DREADNOUGHT was the first battleship of her era to have a uniform main battery, rather than having a few large guns complemented by a heavy secondary battery of smaller guns. She was also the first capital ship to be powered by steam turbines, making her the fastest battleship in the world at the time of her completion. Her launch helped spark a naval arms race as navies around the world, particularly the German Imperial Navy, rushed to match her in the build-up to the First World War.
DREADNOUGHT did not participate in any of the First World War's naval battles -- she was being refitted during the Battle of Jutland in 1916. However, she was the only battleship to sink a submarine when she rammed the SM U-29 when it unexpectedly broke the surface after firing a torpedo at another dreadnought in 1915. DREADNOUGHT was relegated to coastal defence duties in the English Channel after Jutland, only rejoining the Grand Fleet in 1918. She was reduced to reserve in 1919 and sold for scrap two years later.
So VERE was built coincident with HMS DREADNOUGHT, and ended her service career at the same time.
Over 1,000 steam pinnaces were built between 1895 and 1939, but only two still powered by steam survive. JANET, formerly P236, a 40ft admiral’s barge built in 1892 in J. Samuel White’s yard in Cowes, is on Lake Windermere, in private ownership. P199, a 50ft variant, the last steam driven pinnace in operational service, is now in the ownership of and operated by the National Museum of the Royal Navy in Portsmouth. Like VERE, she too went through conversion as a houseboat but was rebuilt in 1999–2001.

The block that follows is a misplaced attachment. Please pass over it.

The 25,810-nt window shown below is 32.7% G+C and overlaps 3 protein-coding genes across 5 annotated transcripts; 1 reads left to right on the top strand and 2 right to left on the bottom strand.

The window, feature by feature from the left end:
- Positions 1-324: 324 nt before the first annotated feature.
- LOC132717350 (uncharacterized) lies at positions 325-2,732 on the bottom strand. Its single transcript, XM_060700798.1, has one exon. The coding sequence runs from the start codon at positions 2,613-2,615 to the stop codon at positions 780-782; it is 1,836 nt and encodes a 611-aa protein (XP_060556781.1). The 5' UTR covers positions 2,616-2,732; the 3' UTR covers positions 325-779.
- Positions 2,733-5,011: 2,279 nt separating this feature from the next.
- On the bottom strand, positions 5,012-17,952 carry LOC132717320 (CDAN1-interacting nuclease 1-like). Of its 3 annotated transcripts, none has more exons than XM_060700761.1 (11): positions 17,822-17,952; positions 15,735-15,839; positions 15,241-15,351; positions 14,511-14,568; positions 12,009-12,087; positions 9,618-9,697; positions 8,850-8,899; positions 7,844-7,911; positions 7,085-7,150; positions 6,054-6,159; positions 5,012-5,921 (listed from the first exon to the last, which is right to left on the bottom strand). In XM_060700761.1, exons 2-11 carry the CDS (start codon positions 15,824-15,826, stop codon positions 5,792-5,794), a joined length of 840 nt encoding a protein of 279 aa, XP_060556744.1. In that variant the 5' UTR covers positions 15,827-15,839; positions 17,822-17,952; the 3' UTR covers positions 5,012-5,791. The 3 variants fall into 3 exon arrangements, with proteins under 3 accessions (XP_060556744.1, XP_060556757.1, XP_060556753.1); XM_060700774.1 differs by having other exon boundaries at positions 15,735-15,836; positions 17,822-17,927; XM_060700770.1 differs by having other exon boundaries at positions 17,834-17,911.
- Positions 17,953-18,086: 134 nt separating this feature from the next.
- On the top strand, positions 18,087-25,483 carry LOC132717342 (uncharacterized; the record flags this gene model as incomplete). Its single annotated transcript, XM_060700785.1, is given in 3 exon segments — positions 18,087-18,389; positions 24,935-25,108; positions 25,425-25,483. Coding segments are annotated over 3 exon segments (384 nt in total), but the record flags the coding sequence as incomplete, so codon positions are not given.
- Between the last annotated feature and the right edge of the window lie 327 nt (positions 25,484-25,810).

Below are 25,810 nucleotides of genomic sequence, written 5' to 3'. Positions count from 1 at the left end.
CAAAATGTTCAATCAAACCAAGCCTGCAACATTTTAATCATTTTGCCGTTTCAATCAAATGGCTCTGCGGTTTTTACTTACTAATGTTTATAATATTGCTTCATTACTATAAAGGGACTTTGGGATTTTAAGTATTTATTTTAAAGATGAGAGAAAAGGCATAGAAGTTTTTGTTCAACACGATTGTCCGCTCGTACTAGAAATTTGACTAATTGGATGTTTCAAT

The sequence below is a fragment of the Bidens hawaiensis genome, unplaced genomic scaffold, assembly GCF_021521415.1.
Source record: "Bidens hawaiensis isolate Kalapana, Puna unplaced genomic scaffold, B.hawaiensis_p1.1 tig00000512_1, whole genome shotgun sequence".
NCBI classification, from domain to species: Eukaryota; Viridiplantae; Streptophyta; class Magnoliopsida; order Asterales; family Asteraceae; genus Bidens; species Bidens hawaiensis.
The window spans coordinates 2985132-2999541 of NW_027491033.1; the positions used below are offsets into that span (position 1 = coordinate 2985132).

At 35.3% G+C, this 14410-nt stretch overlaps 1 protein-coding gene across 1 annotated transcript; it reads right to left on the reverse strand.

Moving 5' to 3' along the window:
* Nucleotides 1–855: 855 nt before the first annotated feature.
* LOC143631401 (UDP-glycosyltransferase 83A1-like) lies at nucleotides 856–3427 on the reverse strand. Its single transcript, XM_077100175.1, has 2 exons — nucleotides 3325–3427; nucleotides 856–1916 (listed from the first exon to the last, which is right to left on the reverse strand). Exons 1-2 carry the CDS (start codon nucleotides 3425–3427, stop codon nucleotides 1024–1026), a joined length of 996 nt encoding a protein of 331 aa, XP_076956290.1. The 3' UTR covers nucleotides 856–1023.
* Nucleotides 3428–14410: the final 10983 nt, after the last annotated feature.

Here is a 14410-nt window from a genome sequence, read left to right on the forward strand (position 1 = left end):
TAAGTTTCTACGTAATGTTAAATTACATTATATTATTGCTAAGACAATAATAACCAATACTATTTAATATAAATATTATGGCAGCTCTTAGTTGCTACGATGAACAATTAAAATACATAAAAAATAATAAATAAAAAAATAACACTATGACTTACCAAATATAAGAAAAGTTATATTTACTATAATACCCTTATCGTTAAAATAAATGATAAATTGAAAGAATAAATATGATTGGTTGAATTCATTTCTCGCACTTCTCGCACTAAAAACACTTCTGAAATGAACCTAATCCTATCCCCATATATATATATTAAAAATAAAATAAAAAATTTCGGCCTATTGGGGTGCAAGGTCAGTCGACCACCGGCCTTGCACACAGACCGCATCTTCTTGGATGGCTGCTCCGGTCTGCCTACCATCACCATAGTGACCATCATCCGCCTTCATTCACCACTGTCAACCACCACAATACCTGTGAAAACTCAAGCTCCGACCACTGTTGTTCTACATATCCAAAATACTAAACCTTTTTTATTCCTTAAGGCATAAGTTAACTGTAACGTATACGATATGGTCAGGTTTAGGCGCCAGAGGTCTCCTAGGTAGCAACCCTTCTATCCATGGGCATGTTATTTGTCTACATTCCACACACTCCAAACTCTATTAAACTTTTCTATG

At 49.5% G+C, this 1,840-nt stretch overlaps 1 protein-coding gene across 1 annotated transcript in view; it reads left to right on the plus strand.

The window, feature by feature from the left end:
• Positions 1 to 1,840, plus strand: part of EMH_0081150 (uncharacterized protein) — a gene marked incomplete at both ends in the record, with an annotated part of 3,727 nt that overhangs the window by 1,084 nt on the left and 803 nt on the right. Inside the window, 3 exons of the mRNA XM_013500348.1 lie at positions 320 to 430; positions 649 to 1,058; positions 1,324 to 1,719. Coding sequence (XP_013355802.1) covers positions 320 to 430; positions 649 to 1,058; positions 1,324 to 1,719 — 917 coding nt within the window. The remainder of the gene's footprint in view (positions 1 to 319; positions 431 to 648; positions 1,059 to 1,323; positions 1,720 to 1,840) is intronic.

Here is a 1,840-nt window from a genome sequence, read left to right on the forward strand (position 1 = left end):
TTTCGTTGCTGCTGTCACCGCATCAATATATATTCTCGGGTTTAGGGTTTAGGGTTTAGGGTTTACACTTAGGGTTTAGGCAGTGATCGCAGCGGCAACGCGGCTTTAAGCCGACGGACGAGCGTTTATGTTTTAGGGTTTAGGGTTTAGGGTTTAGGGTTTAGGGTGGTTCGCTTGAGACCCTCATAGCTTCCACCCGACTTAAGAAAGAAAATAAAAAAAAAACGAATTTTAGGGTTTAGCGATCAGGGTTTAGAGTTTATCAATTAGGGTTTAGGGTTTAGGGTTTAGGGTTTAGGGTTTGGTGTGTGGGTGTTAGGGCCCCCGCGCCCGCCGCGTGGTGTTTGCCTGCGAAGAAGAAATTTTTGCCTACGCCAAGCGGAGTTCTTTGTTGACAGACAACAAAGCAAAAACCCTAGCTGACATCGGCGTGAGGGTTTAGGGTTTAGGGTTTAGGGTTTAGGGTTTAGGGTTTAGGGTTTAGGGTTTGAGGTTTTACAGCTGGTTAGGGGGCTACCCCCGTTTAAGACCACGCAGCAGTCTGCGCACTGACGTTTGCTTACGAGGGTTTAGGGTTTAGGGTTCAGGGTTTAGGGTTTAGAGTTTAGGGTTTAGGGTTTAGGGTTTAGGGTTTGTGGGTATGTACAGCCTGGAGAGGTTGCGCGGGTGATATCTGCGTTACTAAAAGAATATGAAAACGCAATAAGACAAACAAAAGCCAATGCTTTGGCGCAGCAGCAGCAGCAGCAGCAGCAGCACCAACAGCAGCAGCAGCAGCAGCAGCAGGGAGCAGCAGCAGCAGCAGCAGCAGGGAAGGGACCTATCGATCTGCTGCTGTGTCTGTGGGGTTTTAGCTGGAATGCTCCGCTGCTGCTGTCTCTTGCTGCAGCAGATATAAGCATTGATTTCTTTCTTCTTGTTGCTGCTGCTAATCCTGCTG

Steam pinnaces were, in their time, quite aggressive craft. If carried on board a ship, and used to patrol the waters for submarines or torpedoes around that ship when at anchor, they would be armed with a 3lb Hotchkiss gun on the fo'c'sle or a 5-barrelled Nordenfelt on the cabin roof. This was the standard weapon fit from 1884 onwards. Some were also equipped to carry and deliver spar torpedoes. Later (1906) many were fitted out to carry two conventional torpedoes, one either side of the hull in cradles. They were used extensively in this role during the Gallipoli campaign for blowing up obstacles near the beaches. Steam pinnaces were also used for towing the boats of infantry to the shore.
The Admiralty list of 1914 showed 634 of these vessels in service, and they continued in use until the Second World War. When armed with a Hotchkiss gun, pinnaces were often referred to as picket boats because of their activities as a picket patrolling the capital ship anchorage. The combination of speed and quick firing ability made the steam picket boat a formidable defence against the torpedo boat threat of the late 1800s and early 1900s. In addition to the Hotchkiss gun, the picket boat would have carried a light Maxim machine gun on the cabin roof and a number of rifles.
Where is she now?
VERE was recently destroyed in a boatyard fire in Cowes, Isle of Wight.
Motorboat (1925) Converted yacht as floating home: A cruiser with two engines of unequal power.
Brann, Christian (1989) The Little Ships of Dunkirk: 1940-1990.
Stapleton, N.B.J. (1980) Steam Picket Boats. Lavenham, Suffolk: Terence Dalton Ltd.